Guidelines aim to ensure proper care of patients with sickle cell disease amid COVID-19 pandemic
Acute and chronic complications of sickle cell disease necessitate frequent interaction with the medical system.
These complications — which include pain, fever and acute chest syndrome — make managing the estimated 100,000 patients with sickle cell disease in the U.S. a challenge under the best of circumstances.
During the COVID-19 pandemic, however, sickle cell disease complications may confound diagnosis, and health care providers could face new challenges in meeting the needs of this patient population.
“We are very concerned that COVID-19 infection could make patients with sickle cell disease much sicker than the average person,” Biree Andemariam, MD, chief medical officer of the Sickle Cell Disease Association of America (SCDAA) and director of the New England Sickle Cell Institute at UConn Health, told Healio. “Individuals with sickle cell disease are at much higher risk for severe COVID-19 infection and complications associated with infection. So, we are recommending that patients with sickle cell disease stay at home as much as possible.”
To ensure that patients with sickle cell disease complications receive the best possible care, the association issued an updated provider advisory for the acute and chronic management of these patients during the pandemic.
Andemariam spoke with Healio about the advisory and how physicians can continue to treat patients with sickle cell disease while helping them avoid exposure to the novel coronavirus.
Question: How should clinicians continue to provide routine care for patients with sickle cell disease during the COVID-19 pandemic?
Answer: We’re recommending that providers of care for patients with sickle cell disease switch from primarily face-to-face encounters to telephonic or other electronic means of communication. Routine care, as much as possible, should be provided over the telephone or through electronic consults. This can limit patient exposures to the virus while traveling to medical appointments.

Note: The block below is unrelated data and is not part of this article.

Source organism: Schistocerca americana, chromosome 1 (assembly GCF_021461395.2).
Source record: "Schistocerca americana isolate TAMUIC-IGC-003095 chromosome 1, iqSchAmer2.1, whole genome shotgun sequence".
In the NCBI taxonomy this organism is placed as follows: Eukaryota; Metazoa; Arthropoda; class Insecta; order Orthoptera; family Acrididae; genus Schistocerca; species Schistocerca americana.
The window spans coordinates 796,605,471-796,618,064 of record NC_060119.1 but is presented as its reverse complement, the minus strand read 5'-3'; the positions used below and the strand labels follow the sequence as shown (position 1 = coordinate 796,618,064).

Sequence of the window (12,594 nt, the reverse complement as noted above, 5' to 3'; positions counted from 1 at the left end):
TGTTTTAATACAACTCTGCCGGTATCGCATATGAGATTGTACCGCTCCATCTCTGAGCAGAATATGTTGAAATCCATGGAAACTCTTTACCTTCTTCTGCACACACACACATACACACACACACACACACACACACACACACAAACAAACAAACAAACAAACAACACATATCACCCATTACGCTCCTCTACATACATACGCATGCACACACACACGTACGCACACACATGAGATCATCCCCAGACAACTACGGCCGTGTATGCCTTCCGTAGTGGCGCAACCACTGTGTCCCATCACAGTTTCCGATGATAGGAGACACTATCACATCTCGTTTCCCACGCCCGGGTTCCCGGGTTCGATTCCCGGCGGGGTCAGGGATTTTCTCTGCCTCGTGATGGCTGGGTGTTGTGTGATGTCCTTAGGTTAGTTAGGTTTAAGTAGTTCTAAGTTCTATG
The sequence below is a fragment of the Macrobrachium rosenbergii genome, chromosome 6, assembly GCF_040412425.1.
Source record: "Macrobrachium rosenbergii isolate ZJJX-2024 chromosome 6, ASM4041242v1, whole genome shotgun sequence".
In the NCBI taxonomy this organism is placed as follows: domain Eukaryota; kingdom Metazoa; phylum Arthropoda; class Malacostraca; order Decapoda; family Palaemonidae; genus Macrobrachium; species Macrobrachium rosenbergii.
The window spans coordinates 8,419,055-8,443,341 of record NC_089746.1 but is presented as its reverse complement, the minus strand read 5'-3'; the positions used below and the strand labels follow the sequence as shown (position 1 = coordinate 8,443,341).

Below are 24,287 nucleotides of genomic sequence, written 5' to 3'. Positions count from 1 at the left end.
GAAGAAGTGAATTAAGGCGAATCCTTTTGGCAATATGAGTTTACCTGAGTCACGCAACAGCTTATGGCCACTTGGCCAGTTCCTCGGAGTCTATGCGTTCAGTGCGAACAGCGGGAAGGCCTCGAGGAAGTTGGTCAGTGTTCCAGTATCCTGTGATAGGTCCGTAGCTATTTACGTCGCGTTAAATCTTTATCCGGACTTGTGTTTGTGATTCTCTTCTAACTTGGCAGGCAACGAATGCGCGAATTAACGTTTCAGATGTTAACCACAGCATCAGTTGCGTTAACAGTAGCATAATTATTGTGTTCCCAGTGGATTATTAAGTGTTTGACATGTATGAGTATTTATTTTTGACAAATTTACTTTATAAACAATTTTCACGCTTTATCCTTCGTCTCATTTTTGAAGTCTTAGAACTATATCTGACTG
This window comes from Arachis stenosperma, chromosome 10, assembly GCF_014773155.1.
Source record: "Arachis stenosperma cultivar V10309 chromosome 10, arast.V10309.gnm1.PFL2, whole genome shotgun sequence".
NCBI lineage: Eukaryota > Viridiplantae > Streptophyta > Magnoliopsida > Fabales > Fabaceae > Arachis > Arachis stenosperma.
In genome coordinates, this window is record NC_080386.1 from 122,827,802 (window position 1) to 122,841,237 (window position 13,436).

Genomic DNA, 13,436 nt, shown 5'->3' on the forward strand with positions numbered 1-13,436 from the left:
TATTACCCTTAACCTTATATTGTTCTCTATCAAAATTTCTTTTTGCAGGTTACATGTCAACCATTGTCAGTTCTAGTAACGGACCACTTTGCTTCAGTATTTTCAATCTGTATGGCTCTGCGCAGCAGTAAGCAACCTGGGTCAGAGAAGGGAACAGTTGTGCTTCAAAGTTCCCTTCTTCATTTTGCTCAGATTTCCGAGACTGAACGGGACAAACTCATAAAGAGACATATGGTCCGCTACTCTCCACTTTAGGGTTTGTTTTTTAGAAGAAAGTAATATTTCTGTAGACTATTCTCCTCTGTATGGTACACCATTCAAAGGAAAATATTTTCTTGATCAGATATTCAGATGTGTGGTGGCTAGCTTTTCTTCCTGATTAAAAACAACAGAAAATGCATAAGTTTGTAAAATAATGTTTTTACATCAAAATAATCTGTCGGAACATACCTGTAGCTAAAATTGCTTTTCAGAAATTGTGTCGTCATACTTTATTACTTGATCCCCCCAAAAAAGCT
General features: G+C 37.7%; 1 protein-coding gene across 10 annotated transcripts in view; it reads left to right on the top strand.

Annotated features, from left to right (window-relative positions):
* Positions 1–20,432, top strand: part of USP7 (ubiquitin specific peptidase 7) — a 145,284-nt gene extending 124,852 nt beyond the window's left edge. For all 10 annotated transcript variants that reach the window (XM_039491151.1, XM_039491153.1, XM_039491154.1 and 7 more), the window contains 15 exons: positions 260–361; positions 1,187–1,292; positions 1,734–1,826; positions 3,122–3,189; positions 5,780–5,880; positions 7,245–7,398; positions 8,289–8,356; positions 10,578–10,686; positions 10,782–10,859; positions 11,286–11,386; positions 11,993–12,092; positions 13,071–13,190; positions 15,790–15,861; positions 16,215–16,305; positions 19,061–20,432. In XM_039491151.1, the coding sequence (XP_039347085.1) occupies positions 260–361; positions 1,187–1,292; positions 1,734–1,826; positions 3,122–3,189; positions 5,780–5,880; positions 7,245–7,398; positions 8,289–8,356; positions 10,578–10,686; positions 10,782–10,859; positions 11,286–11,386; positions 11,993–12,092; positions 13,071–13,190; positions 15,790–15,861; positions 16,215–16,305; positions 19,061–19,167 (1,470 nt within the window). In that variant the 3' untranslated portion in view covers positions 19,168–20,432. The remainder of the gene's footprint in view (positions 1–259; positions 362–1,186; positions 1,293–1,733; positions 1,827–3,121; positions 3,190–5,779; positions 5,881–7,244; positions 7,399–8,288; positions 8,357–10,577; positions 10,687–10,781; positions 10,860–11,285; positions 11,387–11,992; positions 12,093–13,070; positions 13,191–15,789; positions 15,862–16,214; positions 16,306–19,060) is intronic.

Q: Has telemedicine for sickle cell disease run smoothly during this pandemic so far?
A: Yes. I work with the 33 members of our SCDAA medical research advisory committee who have been instrumental in developing the guidelines and sharing information. These sickle cell specialists — from places such as Italy, the U.K., Lebanon, Ghana and Tanzania, as well as the U.S. — are finding ways to implement telemedicine very effectively. Patients have been very receptive to the idea that they can sit in the safety of their homes and have a doctor’s visit over the telephone or other electronic sources. We prescribe medications electronically and recommend that patients use pharmacies that will deliver medications to their homes.
We can generally pick out who needs to be seen — ideally in a doctor’s office — and who can be managed over the telephone. We’re trying to get the word out that if they don’t have an emergent situation, it’s better not to go to the ED, because there is a greater risk for exposure to people with COVID-19. Patients have been adhering to this very well, and those who need to be seen get seen.
Q: The guidelines mention “overlap of lung disease” between sickle cell disease and COVID-19. Does this overlap worsen the effects of sickle cell disease, COVID-19 or both?
A: I would say both. Patients with sickle cell disease are prone to acute chest syndrome, and the symptoms of acute chest syndrome very much mirror those of COVID-19. We also are concerned that these two conditions can be superimposed, which would not only worsen the severity of the COVID-19 infection, but also the severity of acute chest syndrome. If such a patient presents with fever, a cough and an abnormal X-ray and then tests positive for COVID-19, a physician in an ED who is not familiar with sickle cell disease might treat the patient only for COVID-19. Often, someone with acute chest syndrome related to sickle cell disease needs a large blood exchange transfusion. We would never be keen to do something like that for a patient who has COVID-19 only.
At the same time, we’re concerned that patients with sickle cell disease might present with fever, chest pain and an abnormal X-ray, and the clinician may not even consider COVID-19. We are trying to raise awareness that patients can be at high risk for both, that each can make the other worse, and that the treatments are different but can be deployed simultaneously.
Q: Can you offer any recommendations for making a differential diagnosis between sickle cell disease and COVID-19?
A: It’s important in the differential diagnosis to consider complications people with sickle cell disease commonly have. If they come in with a fever, we generally think about other viral infections. We would rule out other viral infections, and we’d look for a bacteremia or a urinary tract infection. Now, though, any patient with sickle cell disease who comes in with a fever or other signs and symptoms associated with COVID-19 should be tested.